DHS report: Mexican government helping thousands of Haitians enter the US illegally

Documents obtained by Rep. Duncan Hunter detail the assistance of the Mexican government in getting Haitian refugees into the US illegally.

In the last year, more than 6,000 Haitians have arrived at the border near San Diego with thousands more in Mexico waiting to get in. 

Washington Times:

“Haitians have forged a dangerous and clandestine new path to get to the United States,” says the document, which lays out in detail the route and the prices paid along the way for smugglers, bus tickets and, where they can be obtained legally, transit documents.

Their trek begins in Brazil and traces a 7,100-mile route up the west coast of South America and Central America, crossing 11 countries and taking as long as four months.

Some countries are more welcoming than others, according to the document, which was reviewed by The Washington Times. Nicaragua is listed as being particularly vigilant about deporting the Haitian migrants if they are caught, so smugglers there charge $1,000.

While traveling through Central American countries, the Haitians will claim to be from Congo. They believe authorities in Central America aren’t likely to go through the hassle of deporting them to West Africa if they are caught, the Homeland Security Department said.

Smugglers charge $200 through Ecuador and $300 each through Guatemala and Colombia, the document says.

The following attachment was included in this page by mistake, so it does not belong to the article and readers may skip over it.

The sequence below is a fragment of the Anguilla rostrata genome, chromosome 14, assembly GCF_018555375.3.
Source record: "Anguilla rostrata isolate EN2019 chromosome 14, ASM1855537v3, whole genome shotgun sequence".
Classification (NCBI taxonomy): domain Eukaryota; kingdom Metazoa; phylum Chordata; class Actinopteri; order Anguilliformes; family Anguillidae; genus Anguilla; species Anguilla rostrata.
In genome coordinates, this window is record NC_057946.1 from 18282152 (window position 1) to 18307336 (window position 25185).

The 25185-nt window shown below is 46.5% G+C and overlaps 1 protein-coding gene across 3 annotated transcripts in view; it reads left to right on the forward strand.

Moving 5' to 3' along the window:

Mexico, though, is more accommodating to the migrants. It stops them at its southern border in Tapachula, processes them and — though they don’t have legal entry papers — “they receive a 20-day transit document” giving them enough time to get a bus across Mexico, arriving eventually in Tijuana, just south of San Diego.

Once in the United States, many of the Haitians claim asylum and fight deportation in cases that can drag on for years, guaranteeing the migrants a foothold in the country. U.S. Citizenship and Immigration Services said it received referrals to conduct credible fear screenings, the first part of an affirmative asylum claim, for 523 Haitians over the past year.

Other Haitians who are apprehended are put on a slow deportation track, giving them a chance to hide in the shadows along with other illegal immigrants. Southern Florida is a particularly attractive destination for Haitians, the document said.

Haitians are the latest nationality to surge into the United States, along with Central Americans enticed by the belief that lax enforcement policies under President Obama will enable them to stay, even if it means living in the shadows.

Mexico facilitates the transit of illegal aliens heading for the US so they don't have to take care of them. As long as they quickly exit Mexico, they will be assisted by the government.

This is hardly the actions of a friendly government who apparently can't be bothered deporting these illegals themelves. It's cheaper and easier just to send them on their way into the US where they can game the system so that they can stay indefinitely.

Between the influx of illegal aliens and legal refugees, hundreds of thousands of poor, illiterate, peasants with no skills to market in a modern economy are being placed in communities all across America. These communities are expected to house, clothe, feed, and educate the newcomers with little or no help from Washington. The strain placed on local communities means that citizens and others who are here legally get shorted on benefits their tax dollars support.